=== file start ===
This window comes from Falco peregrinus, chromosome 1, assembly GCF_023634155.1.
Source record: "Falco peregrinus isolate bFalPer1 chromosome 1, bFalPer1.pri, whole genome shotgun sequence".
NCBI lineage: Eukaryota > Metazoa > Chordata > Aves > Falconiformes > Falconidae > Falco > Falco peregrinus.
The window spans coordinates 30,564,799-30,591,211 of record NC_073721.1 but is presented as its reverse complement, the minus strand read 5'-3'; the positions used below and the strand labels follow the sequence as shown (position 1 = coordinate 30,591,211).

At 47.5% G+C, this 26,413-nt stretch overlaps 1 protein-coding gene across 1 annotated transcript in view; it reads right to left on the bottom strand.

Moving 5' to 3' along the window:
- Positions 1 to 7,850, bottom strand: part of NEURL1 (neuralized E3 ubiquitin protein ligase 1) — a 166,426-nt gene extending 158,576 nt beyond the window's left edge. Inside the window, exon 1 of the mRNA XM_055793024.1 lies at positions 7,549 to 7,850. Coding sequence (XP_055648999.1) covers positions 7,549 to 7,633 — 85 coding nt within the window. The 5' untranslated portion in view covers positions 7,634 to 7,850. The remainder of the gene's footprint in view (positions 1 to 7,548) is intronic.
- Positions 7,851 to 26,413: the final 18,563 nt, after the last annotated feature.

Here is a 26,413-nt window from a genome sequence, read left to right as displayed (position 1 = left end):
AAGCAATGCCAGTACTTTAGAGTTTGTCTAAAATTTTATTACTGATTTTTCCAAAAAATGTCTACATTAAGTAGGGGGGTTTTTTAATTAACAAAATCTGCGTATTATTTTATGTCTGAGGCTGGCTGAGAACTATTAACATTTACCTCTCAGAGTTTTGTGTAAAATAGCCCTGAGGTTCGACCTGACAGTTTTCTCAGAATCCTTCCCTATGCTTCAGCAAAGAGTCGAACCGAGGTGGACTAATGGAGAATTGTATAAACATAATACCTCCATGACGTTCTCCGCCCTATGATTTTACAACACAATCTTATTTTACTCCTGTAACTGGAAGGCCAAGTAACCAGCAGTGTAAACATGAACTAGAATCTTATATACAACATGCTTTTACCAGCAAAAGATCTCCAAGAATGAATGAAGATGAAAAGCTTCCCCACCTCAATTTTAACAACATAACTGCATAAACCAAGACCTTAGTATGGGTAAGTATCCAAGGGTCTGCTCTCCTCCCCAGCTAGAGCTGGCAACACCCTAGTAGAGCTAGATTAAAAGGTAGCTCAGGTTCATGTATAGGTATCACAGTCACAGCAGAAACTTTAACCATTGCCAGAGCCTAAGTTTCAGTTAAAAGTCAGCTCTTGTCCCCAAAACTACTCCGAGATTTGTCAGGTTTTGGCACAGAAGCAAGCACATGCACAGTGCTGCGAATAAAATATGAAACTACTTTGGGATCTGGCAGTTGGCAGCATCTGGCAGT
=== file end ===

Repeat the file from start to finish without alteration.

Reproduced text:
This window comes from Falco peregrinus, chromosome 1, assembly GCF_023634155.1.
Source record: "Falco peregrinus isolate bFalPer1 chromosome 1, bFalPer1.pri, whole genome shotgun sequence".
NCBI lineage: Eukaryota > Metazoa > Chordata > Aves > Falconiformes > Falconidae > Falco > Falco peregrinus.
The window spans coordinates 30,564,799-30,591,211 of record NC_073721.1 but is presented as its reverse complement, the minus strand read 5'-3'; the positions used below and the strand labels follow the sequence as shown (position 1 = coordinate 30,591,211).

At 47.5% G+C, this 26,413-nt stretch overlaps 1 protein-coding gene across 1 annotated transcript in view; it reads right to left on the bottom strand.

Moving 5' to 3' along the window:
- Positions 1 to 7,850, bottom strand: part of NEURL1 (neuralized E3 ubiquitin protein ligase 1) — a 166,426-nt gene extending 158,576 nt beyond the window's left edge. Inside the window, exon 1 of the mRNA XM_055793024.1 lies at positions 7,549 to 7,850. Coding sequence (XP_055648999.1) covers positions 7,549 to 7,633 — 85 coding nt within the window. The 5' untranslated portion in view covers positions 7,634 to 7,850. The remainder of the gene's footprint in view (positions 1 to 7,548) is intronic.
- Positions 7,851 to 26,413: the final 18,563 nt, after the last annotated feature.

Here is a 26,413-nt window from a genome sequence, read left to right as displayed (position 1 = left end):
AAGCAATGCCAGTACTTTAGAGTTTGTCTAAAATTTTATTACTGATTTTTCCAAAAAATGTCTACATTAAGTAGGGGGGTTTTTTAATTAACAAAATCTGCGTATTATTTTATGTCTGAGGCTGGCTGAGAACTATTAACATTTACCTCTCAGAGTTTTGTGTAAAATAGCCCTGAGGTTCGACCTGACAGTTTTCTCAGAATCCTTCCCTATGCTTCAGCAAAGAGTCGAACCGAGGTGGACTAATGGAGAATTGTATAAACATAATACCTCCATGACGTTCTCCGCCCTATGATTTTACAACACAATCTTATTTTACTCCTGTAACTGGAAGGCCAAGTAACCAGCAGTGTAAACATGAACTAGAATCTTATATACAACATGCTTTTACCAGCAAAAGATCTCCAAGAATGAATGAAGATGAAAAGCTTCCCCACCTCAATTTTAACAACATAACTGCATAAACCAAGACCTTAGTATGGGTAAGTATCCAAGGGTCTGCTCTCCTCCCCAGCTAGAGCTGGCAACACCCTAGTAGAGCTAGATTAAAAGGTAGCTCAGGTTCATGTATAGGTATCACAGTCACAGCAGAAACTTTAACCATTGCCAGAGCCTAAGTTTCAGTTAAAAGTCAGCTCTTGTCCCCAAAACTACTCCGAGATTTGTCAGGTTTTGGCACAGAAGCAAGCACATGCACAGTGCTGCGAATAAAATATGAAACTACTTTGGGATCTGGCAGTTGGCAGCATCTGGCAGT